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Julie Suarez has been named the inaugural director of translational research programs in the College of Agriculture and Life Sciences (CALS). Suarez will remain CALS’ associate dean for land-grant affairs while she fulfills the five-year, renewable director position.

The new position is intended to increase access to state, federal and private-sector funding and to assist Cornell in providing purpose-driven science to fulfill the university’s Land-Grant mission and commitment to New York state, said Benjamin Houlton, the Ronald P. Lynch Dean of CALS. Both of those needs were identified as focal areas for the college’s Roadmap to 2050 strategic plan. 

“Julie’s experience positions her perfectly for this critical new role, in which she will help maximize the real-world impact of our state-funded research programs and centers,” Houlton said. “Already adept at establishing partnerships and securing grants, Julie will provide strategic support and guidance, evaluate and advance synergies among programs in areas of mutual interest, and increase opportunities for new sources of external funding.”

Directors of 17 state-supported centers, institutes and programs will now report to Suarez, and this reorganization will allow for a higher level of coordination and support from the CALS leadership team, Houlton said.

“CALS’ real-world impact in New York state communities is tremendously inspiring to me,” said Suarez. “I’ve seen firsthand the progress that’s been made through CALS’ partnerships within many different areas of food, farming, equity, youth development and our natural environment.

“It is both a privilege and an incredible responsibility to work for CALS, New York state’s Land-Grant institution that has been deeply embedded in the fabric of our communities for over 150 years,” Suarez added. “CALS touches everywhere in New York state – urban, suburban and rural – and my goal in this new position is to work in even greater partnership with our program leads to maximize our collective effectiveness.”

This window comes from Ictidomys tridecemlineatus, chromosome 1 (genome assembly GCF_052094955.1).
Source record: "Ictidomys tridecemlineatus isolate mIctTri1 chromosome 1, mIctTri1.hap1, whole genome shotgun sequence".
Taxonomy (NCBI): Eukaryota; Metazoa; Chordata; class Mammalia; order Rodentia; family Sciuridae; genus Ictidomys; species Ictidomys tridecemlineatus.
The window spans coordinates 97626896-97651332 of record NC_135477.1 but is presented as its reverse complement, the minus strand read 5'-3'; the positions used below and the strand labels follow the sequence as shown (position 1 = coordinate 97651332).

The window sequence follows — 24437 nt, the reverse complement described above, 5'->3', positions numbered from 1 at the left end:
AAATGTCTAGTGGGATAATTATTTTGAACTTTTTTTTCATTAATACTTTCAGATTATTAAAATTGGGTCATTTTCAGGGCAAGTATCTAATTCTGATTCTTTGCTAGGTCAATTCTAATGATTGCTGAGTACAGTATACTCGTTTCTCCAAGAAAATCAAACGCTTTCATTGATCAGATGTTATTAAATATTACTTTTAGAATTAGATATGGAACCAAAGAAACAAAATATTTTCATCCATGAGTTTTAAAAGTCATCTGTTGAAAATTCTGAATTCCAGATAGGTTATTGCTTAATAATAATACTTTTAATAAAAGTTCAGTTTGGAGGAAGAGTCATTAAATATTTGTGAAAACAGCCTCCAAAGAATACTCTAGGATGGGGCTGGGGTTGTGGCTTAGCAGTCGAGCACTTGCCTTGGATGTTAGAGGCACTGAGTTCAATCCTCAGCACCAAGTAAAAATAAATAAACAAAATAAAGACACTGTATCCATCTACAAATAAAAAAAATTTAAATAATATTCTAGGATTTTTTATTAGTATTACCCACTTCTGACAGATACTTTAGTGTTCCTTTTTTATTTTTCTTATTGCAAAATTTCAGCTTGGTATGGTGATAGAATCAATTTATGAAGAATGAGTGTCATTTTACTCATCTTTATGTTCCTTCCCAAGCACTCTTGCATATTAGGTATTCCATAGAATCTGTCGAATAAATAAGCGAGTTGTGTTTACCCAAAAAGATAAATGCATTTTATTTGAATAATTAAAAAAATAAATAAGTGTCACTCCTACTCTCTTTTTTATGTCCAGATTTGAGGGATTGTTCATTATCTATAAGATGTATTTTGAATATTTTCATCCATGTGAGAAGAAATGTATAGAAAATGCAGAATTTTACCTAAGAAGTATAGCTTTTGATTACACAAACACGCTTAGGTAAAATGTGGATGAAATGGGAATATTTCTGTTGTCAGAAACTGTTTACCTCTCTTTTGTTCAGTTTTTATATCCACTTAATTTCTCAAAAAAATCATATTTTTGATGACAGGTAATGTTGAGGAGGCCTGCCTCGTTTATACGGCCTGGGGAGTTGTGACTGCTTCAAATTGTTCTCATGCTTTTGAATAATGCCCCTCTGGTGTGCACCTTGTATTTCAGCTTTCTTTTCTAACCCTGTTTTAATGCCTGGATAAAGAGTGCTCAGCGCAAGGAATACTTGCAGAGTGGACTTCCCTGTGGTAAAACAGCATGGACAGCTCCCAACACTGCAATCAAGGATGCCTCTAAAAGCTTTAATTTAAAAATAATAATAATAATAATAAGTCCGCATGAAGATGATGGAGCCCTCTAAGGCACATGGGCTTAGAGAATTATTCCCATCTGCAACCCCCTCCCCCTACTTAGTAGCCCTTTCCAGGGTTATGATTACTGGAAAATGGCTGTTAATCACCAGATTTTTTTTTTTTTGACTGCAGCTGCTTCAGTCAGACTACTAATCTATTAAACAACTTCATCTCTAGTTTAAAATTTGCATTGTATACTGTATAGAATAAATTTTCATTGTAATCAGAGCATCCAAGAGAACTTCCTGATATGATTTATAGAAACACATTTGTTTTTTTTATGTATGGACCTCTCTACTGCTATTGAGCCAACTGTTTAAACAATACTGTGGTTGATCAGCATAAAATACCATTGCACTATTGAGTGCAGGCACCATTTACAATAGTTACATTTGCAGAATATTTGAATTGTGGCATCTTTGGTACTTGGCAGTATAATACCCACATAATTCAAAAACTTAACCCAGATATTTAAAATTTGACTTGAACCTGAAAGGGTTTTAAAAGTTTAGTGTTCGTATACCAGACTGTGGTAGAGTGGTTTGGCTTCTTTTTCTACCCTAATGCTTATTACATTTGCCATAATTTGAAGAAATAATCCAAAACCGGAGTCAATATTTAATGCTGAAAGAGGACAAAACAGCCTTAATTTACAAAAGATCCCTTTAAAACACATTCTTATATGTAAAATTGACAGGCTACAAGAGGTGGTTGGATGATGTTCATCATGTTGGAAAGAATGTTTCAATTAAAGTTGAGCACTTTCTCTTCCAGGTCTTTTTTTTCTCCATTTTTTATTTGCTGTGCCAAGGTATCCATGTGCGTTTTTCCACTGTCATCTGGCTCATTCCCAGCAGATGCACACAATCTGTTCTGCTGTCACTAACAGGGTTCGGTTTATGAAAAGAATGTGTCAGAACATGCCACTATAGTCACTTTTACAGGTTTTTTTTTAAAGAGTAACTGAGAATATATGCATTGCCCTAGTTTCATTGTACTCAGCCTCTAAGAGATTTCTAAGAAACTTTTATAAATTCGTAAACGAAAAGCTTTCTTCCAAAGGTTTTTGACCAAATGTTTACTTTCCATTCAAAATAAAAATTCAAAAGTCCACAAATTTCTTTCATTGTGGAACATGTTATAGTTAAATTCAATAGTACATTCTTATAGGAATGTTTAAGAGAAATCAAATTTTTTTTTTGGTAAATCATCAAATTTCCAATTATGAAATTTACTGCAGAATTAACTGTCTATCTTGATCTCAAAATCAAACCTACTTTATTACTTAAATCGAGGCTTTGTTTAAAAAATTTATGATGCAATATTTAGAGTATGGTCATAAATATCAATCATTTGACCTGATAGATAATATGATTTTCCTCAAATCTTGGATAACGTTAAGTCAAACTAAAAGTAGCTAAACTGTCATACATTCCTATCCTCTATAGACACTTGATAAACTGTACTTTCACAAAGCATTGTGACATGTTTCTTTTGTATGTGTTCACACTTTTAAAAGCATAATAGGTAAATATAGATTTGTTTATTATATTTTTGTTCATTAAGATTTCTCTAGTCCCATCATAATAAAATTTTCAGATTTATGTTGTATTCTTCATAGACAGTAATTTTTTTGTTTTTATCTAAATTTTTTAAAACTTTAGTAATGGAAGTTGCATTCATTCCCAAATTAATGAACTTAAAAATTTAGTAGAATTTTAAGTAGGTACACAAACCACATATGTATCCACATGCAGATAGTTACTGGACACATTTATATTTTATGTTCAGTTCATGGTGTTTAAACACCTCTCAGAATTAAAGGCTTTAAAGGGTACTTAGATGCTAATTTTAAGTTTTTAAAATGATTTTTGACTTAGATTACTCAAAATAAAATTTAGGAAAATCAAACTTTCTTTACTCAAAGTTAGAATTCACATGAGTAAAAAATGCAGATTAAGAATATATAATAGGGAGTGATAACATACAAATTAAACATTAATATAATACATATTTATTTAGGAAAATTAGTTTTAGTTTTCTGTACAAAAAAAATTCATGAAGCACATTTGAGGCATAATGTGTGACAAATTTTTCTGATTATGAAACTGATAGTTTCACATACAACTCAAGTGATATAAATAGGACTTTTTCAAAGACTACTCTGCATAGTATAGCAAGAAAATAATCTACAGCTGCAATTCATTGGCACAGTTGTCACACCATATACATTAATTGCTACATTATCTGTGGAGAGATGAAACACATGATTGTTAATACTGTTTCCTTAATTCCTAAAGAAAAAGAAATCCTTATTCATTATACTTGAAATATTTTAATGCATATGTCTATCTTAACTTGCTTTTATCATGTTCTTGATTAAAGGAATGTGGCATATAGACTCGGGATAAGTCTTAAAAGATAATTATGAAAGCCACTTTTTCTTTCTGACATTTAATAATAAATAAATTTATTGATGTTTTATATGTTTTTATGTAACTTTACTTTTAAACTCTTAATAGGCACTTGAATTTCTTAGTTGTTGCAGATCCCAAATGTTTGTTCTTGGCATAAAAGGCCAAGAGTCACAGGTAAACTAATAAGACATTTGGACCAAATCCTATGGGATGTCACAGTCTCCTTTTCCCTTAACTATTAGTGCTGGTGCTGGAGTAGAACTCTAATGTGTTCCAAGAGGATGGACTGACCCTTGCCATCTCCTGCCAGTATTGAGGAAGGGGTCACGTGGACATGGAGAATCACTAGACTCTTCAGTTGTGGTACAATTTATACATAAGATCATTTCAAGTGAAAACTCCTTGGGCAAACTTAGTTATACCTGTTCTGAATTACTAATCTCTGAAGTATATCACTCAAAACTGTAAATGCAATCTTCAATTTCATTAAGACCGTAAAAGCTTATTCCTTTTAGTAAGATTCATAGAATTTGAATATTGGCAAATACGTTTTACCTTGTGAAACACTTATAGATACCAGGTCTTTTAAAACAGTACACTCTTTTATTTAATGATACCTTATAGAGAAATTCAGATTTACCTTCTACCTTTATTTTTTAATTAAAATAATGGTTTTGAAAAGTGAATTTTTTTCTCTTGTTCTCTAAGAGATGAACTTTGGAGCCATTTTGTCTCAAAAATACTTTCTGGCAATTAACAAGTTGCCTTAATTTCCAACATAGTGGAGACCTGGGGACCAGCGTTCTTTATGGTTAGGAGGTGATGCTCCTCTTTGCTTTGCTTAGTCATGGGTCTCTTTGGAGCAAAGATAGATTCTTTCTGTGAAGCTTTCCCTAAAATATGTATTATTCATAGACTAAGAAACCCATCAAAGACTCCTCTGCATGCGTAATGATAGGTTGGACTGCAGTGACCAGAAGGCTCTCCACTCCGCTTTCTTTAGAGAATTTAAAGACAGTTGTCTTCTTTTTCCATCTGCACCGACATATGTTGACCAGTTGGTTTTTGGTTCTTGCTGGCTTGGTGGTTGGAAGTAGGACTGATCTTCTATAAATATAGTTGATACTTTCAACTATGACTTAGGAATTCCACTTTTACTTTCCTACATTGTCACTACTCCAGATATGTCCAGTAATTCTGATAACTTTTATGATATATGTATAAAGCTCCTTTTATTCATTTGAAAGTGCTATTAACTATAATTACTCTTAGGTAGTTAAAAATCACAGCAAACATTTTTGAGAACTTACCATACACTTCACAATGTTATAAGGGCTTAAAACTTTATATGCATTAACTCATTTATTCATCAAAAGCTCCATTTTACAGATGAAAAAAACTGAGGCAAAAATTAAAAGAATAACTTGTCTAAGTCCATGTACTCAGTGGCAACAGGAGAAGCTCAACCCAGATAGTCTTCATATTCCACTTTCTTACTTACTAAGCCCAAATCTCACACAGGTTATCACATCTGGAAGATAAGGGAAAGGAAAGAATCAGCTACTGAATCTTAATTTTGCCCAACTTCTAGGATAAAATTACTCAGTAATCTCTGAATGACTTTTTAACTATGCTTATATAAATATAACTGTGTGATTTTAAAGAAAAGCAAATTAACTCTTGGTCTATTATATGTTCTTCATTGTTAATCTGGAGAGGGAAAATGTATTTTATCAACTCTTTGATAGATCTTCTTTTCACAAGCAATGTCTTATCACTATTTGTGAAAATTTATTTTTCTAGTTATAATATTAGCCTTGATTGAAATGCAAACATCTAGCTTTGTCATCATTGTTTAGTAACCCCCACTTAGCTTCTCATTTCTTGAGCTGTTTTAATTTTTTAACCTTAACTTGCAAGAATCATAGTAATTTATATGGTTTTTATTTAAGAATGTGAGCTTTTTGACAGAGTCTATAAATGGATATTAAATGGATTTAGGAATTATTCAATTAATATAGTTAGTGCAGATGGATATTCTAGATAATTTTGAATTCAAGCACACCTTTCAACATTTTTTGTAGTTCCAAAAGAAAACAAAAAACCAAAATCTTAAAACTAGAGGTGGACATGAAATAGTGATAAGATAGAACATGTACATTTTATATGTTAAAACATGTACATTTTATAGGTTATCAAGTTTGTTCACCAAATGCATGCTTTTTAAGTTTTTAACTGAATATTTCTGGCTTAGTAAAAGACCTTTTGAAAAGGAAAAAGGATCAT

As associate dean for land-grant affairs for the past decade, Suarez has worked to strengthen the ties between New York state communities and CALS faculty and extension professionals, ensuring that the science-based solutions developed at the college are extended beyond campus boundaries. She has also supported a host of college initiatives, including the establishment of the Center of Excellence in Food and Agriculture and the Institute for Food Safety at Cornell AgriTech; the New York State Hemlock InitiativeNew York Soil Health; the Cornell Small Farms Program’s FarmOps veterans project and Equitable Farm Futures Initiative; and the expansion of two flagship outreach programs: Cornell PRO-DAIRY and the New York State Integrated Pest Management program.

Before coming to Cornell, Suarez spent 15 years with the New York Farm Bureau and four years with the New York Senate, directing the Senate Agriculture Committee. 

Suarez has a long history of service in the state. She serves on the governor’s Council on Hunger and Food Policy, and the Dairy Think Tank, in addition to her role representing the college on the Agriculture and Forestry Subcommittee of the Climate Leadership and Community Protection Act, and the New York State Department of Agriculture and Markets commissioner’s Diversity, Equity and Inclusion Task Force. She also volunteers on the board of directors of the New York Wine and Grape Foundation and is the policy co-chair of the Northeast Carbon Alliance, among many other public and private service roles.

“While we face considerable challenges in the years ahead, CALS has incredible scholarship and a spirit of intellectual curiosity and optimism that embraces challenges to find science-based solutions,” Suarez said. “Creating additional opportunities to synergize our efforts and grow our collective ability to achieve positive change for New York state’s communities is quite simply an honor for me, and I appreciate the opportunity to deepen my service to CALS.”

image of julie suarez
Julie Suarez, the director of translational research programs in the College of Agriculture and Life Sciences.

Krisy Gashler is a writer for the College of Agriculture and Life Sciences.

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